If we removed ourselves and left only the objects that surround us, what story would they tell about us?
During Hiraeth’s Homemaker evening, held April 21, 2018 at Butcher’s Tears, we brought it back to the concrete, and chose to talk about objects. Objects of home. Objects that shape our connection to the world from the very first moments of our lives. Objects that we relate to memory, magic, tradition, fetish, our identity and our beliefs. Through poetry, storytelling and music, we delved into the negative space that objects build around us, exploring ways to talk about something for which we have no common vocabulary; something that is on the one hand very individual, on the other so universal.
Hiraeth is the ache, the restlessness, the vacuum that demands to be filled. It’s the longing for a geographical, emotional or spiritual place where we feel we belong. Those of us who have experienced it know the meaning of hiraeth – a feeling, seemingly untranslatable to other languages, yet so familiar to many. While home is in many ways a non-material concept that we carry within us, the physical place in which we unfold it and to which we connect our notions of home, is a very specific entity. And that is where negotiations begin. Or wars.
If we touch on that very basic need of every person in the world to reach the state of feeling at home, can we look for places where we overlap? Can these overlaps create comfort? Understanding? Even friendship and love? Robert Frost described home as “the place where, when you have to go there, they have to take you in.” Of course we all know it’s not that simple. So we start by talking about home. It’s a very easy way to begin a conversation: Where are you from? Where do you live? Where is home for you?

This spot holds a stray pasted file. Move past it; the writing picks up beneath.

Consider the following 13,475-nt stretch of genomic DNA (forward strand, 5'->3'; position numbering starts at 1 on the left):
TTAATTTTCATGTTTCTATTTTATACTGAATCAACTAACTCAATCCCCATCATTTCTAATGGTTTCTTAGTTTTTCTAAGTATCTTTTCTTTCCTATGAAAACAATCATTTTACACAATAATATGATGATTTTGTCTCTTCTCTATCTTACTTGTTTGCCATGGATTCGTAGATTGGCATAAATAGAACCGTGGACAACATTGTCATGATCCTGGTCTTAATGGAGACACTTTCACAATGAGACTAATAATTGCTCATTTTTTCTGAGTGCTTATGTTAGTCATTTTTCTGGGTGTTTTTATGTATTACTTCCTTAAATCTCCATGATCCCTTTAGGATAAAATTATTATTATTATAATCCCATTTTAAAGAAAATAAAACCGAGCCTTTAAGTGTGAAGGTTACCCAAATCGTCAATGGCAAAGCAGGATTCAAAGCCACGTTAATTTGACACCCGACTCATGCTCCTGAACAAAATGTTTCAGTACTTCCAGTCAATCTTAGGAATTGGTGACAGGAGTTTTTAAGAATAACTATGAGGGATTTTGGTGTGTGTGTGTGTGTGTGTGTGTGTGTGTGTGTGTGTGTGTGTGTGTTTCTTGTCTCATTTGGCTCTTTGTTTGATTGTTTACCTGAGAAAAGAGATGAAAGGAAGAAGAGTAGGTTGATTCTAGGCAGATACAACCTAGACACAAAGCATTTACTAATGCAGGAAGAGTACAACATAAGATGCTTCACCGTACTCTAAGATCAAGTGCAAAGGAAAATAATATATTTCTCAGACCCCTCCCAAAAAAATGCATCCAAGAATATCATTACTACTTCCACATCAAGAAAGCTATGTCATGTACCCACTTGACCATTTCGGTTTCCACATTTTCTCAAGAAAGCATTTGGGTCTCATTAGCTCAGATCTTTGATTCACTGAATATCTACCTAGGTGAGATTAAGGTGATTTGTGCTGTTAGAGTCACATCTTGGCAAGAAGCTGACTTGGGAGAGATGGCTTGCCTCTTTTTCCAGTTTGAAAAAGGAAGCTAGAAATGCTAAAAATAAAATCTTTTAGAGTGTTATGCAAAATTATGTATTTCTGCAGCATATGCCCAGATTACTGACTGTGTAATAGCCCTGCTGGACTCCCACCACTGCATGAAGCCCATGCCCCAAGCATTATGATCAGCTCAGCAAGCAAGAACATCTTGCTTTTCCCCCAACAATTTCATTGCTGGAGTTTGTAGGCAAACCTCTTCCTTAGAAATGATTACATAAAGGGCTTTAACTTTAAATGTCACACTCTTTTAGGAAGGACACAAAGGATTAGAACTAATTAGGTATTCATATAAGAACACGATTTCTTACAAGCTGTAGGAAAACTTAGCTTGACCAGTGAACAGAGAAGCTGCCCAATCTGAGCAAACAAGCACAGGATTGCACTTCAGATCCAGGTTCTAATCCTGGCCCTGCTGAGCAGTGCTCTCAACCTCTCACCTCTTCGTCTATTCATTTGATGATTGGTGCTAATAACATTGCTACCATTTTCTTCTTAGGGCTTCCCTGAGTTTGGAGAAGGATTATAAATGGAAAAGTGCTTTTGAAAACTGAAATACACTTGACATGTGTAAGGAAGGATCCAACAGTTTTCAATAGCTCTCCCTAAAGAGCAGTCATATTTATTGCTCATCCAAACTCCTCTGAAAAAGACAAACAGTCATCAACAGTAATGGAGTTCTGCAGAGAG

The emotional and physical safety of home is something that drives individuals and nations. It is the basic reference point for so many things, from identity to geographical location and political programs. While conversations about home can take many different directions, the underlying feeling is often of recognition. No matter how different the experience or ideal of home is between two people, they can almost always relate to its emotional essence.
Our Homemaker evening began with the Netherlands premiere of Finnish film-maker Helena Oest’s short film A Home in Memory. Originally premiered at HotDocs, Toronto, and awarded as the Best Nordic Short Documentary at the Nordic International Film Festival, New York, the short documentary “A Home in Memory” examines the relationship between identity and the surrounding space. What is it like to abandon a home which carries traces from several generations? The short film shows an almost 300 m2 apartment in the very centre of Helsinki and how it is emptied, picture by picture. After the film began the live performances.
We were thrilled to have some of our same poets and storytellers from November’s event come back, and equally excited to have a few entries on the programme who had never performed their work in public before. Performances included a light-hearted but poignant piece about a performer’s childhood in the northwest of England during the 1970s, memories of a performer’s motherless childhood in Syria, and the comforting texture of the Columbian ruana that connected a performer to her grandfather. Together, we travelled the world and felt the intimate connections to place, space, and the physical world that help us make meaning and comfort wherever we are.
Were you with us at Homemaker? Or have you joined us at another Hiraeth event? Are you new to Hiraeth? We would love to see you at our next event, and perhaps even hear your story in whatever way you tell it best. Find out more here.